One of my regular readers, Zora Lopez, created the document below that lists a lot of interesting facts about the current state of security and the Internet of Things. Her diagram stands pretty well on its own and so I won’t describe it, but there are a few facts on the diagram that I find very interesting:
Looking out to 2020 is shows that consumer IoT is only a small slice of the total market. I’ve seen comments asking if the IoT industry can be successful by selling smart thermostats. The answer is that they don’t have to, and the industry is much larger than that and mostly driven by businesses.
There are already almost 5 billion IoT devices connected across the world, nearly one for every person on the planet.
One scary thing on the list is the black market value from stealing personal data. An older credit card number is worth $5 on the black market while a newly issued one is worth $32. Bank accounts and Paypal account info is worth $27. These numbers show why it pays to be a hacker.
In a blog last week I talked about how cable TV subscriptions in the US had dropped for the industry as a whole for the year ending in the first quarter of 2015. But Leichtman Research Group has published the statistics for US broadband for the end of 2014 and this shows a very different story.
It’s obvious that the improving economy has helped broadband sales and the largest cable companies and telcos added 3 million new broadband customers in 2014, up 114% over additions in 2013.
Following are the statistics for 2014 followed by a few observations:
Top Cable Companies Total Added %
Comcast 21,962,000 1,277,000 6.2%
Time Warner 12,253,000 657,000 5.7%
Charter 5,072,000 432,000 9.3%
Cablevision 2,760,000 (20,000) -0.7%
Suddenlink 1,149,100 78,800 7.4%
Mediacom 1,013,000 48,000 5.0%
WOW 727,800 19,600 2.8%
Cable ONE 488,454 15,823 3.3%
Other Cable Companies 6,525,000 150,000 2.4%
Total Top Cable 51,960,354 2,658.223 5.4%
AT&T 16,028,000 1,000 0.0%
Verizon 9,205,000 190,000 2.1%
CenturyLink 6,082,000 91,000 1.5%
Frontier 2,342,500 108,500 4.9%
Windstream 1,131,600 (39,300) -3.4%
FairPoint 321,624 (8,142) -2.5%
Cincinnati Bell 269,900 1,500 0.6%
Total Top Telcos 35,380,624 344,558 1.0%
Total All 87,340,978 3,002,781 3.6%
A few notes on the numbers. ‘Other Cable Companies’ includes Cox and Bright House Networks. These numbers do not include smaller cable companies, smaller telcos, CLECs, fiber over-builders or municipalities. Just as a point of reference, it’s estimated that there were 123.2 million households in the US at the end of 2014, so these large companies sold broadband to 68.4% of them. Total US broadband penetration is currently estimated at around 73%, meaning the rest of the market is served by companies not on this list.
It’s obvious that large cable companies keep winning the battle for broadband and they captured 89% of the net additions for the year.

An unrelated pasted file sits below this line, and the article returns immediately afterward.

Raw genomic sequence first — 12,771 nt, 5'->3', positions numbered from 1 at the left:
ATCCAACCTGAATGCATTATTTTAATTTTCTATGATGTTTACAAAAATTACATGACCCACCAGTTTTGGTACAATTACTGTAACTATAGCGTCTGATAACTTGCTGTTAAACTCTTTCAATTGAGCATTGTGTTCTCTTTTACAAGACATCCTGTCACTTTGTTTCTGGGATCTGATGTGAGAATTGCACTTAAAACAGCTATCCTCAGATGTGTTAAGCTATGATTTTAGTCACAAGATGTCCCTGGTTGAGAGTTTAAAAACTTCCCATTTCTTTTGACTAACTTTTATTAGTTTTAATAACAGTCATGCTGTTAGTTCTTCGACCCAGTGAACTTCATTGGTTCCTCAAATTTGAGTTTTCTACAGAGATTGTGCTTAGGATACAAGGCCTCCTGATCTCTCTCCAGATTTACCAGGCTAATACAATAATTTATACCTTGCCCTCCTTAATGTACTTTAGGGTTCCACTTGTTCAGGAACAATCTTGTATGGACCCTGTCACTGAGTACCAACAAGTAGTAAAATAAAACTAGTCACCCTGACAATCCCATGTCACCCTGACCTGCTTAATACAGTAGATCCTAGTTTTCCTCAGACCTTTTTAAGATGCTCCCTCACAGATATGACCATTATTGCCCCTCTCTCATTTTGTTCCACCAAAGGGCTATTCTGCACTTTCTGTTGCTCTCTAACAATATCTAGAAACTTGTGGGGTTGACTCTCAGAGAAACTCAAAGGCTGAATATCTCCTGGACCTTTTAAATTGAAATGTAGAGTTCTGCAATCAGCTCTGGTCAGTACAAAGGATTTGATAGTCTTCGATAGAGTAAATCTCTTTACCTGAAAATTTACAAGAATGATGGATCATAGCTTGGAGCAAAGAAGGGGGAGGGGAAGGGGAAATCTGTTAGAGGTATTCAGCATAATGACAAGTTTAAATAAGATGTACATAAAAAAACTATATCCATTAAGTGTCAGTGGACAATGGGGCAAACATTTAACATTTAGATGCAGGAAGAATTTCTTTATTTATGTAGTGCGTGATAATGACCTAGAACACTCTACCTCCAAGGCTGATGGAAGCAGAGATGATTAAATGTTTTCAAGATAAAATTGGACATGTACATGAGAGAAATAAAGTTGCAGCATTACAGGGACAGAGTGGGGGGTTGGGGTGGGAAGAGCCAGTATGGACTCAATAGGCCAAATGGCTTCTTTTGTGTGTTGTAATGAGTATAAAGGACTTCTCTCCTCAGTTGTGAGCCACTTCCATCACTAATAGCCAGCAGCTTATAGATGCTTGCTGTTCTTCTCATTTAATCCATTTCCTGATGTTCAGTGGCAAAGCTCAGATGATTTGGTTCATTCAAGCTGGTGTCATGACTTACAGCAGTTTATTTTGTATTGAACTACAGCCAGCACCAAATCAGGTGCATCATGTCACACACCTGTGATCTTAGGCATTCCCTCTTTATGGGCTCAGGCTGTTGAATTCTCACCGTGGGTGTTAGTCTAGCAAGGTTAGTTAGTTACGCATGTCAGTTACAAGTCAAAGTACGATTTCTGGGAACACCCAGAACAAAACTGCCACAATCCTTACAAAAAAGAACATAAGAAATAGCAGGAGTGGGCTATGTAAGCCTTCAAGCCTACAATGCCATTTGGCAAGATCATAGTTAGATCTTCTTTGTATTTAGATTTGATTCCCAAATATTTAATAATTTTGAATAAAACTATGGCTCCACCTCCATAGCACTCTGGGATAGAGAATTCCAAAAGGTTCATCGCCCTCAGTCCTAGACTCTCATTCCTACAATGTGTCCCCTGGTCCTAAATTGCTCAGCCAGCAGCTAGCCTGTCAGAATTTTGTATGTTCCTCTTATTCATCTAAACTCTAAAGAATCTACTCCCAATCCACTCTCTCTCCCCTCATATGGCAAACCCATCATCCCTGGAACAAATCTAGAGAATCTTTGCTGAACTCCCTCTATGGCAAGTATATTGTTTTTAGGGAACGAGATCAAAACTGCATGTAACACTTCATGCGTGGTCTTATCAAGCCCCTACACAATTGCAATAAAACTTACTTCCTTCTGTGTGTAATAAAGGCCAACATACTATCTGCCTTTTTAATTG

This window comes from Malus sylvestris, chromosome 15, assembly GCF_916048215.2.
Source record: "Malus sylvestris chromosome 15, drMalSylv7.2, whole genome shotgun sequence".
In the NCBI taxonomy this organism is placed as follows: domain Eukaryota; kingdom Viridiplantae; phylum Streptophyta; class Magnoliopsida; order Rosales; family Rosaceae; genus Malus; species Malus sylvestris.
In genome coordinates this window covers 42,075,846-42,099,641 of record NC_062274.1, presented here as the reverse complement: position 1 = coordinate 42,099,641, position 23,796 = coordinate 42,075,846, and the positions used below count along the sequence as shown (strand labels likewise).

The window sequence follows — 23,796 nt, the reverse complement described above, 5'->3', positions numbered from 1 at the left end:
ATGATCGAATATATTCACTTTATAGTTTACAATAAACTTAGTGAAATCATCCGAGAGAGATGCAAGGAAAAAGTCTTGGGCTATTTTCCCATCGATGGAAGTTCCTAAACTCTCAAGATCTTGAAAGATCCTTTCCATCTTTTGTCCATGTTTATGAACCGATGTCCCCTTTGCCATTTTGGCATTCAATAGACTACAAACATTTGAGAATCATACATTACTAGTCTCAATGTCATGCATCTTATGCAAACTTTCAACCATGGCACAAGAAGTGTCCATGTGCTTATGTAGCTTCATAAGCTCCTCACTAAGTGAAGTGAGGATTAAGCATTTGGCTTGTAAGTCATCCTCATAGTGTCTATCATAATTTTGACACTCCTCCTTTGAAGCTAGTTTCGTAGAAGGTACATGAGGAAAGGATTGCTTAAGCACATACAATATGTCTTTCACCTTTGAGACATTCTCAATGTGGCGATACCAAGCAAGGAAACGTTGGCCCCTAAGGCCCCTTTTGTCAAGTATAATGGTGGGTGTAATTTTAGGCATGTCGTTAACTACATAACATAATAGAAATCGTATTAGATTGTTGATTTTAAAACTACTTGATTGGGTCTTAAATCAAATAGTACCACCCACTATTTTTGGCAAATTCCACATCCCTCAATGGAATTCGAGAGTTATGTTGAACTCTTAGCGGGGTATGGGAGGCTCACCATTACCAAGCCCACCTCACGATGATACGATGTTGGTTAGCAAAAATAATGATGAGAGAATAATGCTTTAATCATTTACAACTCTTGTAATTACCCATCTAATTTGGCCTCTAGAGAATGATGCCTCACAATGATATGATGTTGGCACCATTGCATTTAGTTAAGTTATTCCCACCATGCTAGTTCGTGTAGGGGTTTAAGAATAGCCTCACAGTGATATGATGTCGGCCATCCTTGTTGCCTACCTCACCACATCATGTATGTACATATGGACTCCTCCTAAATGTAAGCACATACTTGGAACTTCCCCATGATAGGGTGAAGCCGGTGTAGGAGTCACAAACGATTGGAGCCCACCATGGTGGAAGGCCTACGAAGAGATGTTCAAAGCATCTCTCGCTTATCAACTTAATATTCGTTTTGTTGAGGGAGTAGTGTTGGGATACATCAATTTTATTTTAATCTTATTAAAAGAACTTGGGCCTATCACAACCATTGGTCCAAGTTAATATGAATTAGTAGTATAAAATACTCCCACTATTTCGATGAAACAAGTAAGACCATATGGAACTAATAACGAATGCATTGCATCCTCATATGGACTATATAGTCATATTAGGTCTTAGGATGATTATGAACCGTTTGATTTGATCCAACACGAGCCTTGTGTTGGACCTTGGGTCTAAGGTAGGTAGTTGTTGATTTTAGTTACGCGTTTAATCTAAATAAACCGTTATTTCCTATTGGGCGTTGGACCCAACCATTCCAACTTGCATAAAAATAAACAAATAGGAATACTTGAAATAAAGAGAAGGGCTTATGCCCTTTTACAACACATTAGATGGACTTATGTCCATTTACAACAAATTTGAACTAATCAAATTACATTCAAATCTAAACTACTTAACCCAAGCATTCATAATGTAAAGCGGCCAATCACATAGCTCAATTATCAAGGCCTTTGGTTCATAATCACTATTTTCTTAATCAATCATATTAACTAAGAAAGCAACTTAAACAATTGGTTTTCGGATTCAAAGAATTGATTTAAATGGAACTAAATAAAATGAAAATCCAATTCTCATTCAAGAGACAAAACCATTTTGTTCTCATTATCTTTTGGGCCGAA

The cable company net additions are 123% more than this group saw in 2013.
Growth is slowing at the telcos and the 2014 numbers are 72% of the growth seen by the group in 2013.
By adding almost 1.3 million broadband customers, Comcast now has more broadband customers than cable customers.
AT&T continues to add U-verse customers but has been losing older technology DSL customers.
There is a big shift going on in the software world that you should keep an eye on. More and more large companies are moving big parts of their software platforms to open source software. The question I raise today is whether or not it’s now time for smaller companies to consider doing the same?
Open source software has been around for decades and used by programming purists who never trusted software from big companies like Microsoft. I can remember free versions of spreadsheets, word processors, and numerous other kinds of free software as far back as the early 80s. The free software never got much traction for a number of reasons, the primary of which is that it made it hard to share your work with other people not using the same free platforms. But a small business, or a writer, or anybody who created content just for their own use was able to get by without paying hundreds of dollars every few years for the latest Microsoft Office upgrades.
Small ISPs were the first group that I can remember using open source software for commercial purposes. In the early days of ISPs, when AOL and Compuserve were signing up millions of customers, there were a few thousand local ISPs that sprang up around the country. These small companies provided more personalized ISP services than the giant companies and catered largely to business customers. Some among these ISPs wrote software that took care of basic ISP functions like operating an email server or a DNS server and made this software available to other ISPs. I can remember recommending this software to telephone companies that were getting into the ISP business, with the reasoning that because it was open sourced it was constantly being improved (and it was free). But many of the telcos could not get over the trust factor of using something ‘free’ and instead went out and spent upwards of $50,000 on software that didn’t even have all the features and functionality of the free software.